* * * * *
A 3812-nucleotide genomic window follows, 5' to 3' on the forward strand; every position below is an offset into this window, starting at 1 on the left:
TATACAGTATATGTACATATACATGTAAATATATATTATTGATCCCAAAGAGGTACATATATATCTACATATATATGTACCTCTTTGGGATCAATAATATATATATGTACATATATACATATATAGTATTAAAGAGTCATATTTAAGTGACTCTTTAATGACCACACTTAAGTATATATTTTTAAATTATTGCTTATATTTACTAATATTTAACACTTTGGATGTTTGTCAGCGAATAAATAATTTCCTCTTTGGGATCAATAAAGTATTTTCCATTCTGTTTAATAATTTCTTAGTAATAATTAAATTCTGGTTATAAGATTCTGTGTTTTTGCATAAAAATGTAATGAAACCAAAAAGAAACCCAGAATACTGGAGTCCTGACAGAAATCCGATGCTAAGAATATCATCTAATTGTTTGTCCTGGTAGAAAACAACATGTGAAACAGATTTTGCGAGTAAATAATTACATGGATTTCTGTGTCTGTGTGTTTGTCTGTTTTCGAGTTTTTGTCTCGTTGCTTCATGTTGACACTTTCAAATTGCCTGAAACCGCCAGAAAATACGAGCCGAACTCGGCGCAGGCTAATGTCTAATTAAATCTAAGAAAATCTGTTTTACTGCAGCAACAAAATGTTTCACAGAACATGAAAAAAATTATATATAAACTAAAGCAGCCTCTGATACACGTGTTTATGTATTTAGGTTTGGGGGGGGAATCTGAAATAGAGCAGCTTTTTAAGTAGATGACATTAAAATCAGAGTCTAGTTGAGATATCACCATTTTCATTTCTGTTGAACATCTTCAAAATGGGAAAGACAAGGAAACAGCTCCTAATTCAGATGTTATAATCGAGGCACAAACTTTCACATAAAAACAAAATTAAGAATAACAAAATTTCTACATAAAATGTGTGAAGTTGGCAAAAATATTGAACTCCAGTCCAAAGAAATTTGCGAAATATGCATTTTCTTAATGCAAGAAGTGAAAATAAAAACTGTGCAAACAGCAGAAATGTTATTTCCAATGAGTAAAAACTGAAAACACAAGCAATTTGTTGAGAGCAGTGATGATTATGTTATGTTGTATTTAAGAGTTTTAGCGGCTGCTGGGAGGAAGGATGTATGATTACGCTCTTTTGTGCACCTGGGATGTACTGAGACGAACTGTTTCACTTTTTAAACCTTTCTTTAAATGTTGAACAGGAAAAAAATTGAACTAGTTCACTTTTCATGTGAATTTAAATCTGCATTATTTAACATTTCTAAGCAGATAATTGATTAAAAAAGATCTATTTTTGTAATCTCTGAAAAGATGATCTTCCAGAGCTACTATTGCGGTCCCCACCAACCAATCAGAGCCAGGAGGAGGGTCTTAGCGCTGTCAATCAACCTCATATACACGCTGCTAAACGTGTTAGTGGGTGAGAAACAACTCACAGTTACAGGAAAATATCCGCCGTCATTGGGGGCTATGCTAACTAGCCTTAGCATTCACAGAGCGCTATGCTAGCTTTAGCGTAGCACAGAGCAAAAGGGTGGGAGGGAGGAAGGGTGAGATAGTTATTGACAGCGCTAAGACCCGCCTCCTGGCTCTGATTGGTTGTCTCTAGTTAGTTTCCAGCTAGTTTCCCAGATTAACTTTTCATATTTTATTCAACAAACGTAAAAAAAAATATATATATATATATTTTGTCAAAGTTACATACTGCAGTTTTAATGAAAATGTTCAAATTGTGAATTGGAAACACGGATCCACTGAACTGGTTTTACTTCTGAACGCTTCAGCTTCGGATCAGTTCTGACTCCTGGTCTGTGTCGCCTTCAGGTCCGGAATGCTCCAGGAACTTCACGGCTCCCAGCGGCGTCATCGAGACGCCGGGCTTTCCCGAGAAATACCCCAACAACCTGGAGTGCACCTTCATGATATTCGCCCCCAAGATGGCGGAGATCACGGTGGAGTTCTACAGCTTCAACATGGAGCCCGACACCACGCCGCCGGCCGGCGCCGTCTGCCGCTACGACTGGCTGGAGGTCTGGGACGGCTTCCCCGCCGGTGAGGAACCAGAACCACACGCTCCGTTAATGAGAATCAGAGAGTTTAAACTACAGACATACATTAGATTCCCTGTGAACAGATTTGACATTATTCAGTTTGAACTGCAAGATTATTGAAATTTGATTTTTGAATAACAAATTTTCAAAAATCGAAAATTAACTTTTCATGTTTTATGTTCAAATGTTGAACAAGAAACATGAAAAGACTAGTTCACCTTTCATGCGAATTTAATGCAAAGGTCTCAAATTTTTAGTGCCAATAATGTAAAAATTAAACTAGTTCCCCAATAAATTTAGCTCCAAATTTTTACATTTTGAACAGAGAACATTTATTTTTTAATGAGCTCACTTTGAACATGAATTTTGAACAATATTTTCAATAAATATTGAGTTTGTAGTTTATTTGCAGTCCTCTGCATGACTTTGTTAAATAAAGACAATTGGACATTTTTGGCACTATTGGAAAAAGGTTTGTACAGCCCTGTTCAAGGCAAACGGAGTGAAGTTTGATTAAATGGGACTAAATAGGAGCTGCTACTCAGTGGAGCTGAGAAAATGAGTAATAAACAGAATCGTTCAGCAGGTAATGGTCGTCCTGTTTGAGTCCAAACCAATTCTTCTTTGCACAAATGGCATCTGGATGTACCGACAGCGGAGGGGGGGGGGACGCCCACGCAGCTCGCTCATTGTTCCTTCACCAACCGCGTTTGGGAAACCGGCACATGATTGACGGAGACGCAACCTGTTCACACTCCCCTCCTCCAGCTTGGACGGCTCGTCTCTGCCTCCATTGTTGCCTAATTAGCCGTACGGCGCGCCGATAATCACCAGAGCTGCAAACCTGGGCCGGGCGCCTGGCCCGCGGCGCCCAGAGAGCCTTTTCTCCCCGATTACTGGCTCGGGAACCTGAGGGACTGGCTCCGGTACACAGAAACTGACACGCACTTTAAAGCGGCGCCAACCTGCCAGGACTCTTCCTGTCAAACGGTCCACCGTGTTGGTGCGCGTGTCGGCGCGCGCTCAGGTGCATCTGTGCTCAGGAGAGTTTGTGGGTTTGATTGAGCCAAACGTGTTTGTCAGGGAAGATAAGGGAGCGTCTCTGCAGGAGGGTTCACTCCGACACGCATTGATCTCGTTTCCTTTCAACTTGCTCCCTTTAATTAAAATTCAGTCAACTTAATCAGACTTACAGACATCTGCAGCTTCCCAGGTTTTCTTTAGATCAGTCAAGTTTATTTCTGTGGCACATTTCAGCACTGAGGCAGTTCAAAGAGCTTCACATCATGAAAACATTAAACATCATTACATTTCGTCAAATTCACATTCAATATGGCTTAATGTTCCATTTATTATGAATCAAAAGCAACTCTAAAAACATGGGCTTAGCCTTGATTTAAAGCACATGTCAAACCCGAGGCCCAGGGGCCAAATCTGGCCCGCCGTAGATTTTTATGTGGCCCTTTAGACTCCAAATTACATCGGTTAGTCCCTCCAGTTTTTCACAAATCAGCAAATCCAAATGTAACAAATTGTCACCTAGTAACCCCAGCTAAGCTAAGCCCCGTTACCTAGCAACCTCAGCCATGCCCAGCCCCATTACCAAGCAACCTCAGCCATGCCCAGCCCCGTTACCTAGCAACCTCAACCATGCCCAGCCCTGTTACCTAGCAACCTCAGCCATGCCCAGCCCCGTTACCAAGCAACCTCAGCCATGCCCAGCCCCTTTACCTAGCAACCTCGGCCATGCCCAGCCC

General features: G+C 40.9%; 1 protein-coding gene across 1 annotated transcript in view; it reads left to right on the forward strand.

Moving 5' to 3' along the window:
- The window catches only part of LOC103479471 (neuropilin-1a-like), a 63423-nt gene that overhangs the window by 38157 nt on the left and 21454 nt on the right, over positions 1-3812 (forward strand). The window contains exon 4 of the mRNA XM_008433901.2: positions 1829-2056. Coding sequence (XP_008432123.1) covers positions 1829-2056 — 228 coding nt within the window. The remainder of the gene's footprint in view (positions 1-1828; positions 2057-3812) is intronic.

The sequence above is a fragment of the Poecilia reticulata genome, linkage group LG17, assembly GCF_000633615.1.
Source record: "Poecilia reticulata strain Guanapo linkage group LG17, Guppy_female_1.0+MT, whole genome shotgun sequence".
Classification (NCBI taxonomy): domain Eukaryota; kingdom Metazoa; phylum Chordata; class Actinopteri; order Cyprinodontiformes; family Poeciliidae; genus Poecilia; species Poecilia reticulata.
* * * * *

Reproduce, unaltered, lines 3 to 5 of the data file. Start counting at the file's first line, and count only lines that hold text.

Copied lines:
General features: G+C 40.9%; 1 protein-coding gene across 1 annotated transcript in view; it reads left to right on the forward strand.

Moving 5' to 3' along the window:
- The window catches only part of LOC103479471 (neuropilin-1a-like), a 63423-nt gene that overhangs the window by 38157 nt on the left and 21454 nt on the right, over positions 1-3812 (forward strand). The window contains exon 4 of the mRNA XM_008433901.2: positions 1829-2056. Coding sequence (XP_008432123.1) covers positions 1829-2056 — 228 coding nt within the window. The remainder of the gene's footprint in view (positions 1-1828; positions 2057-3812) is intronic.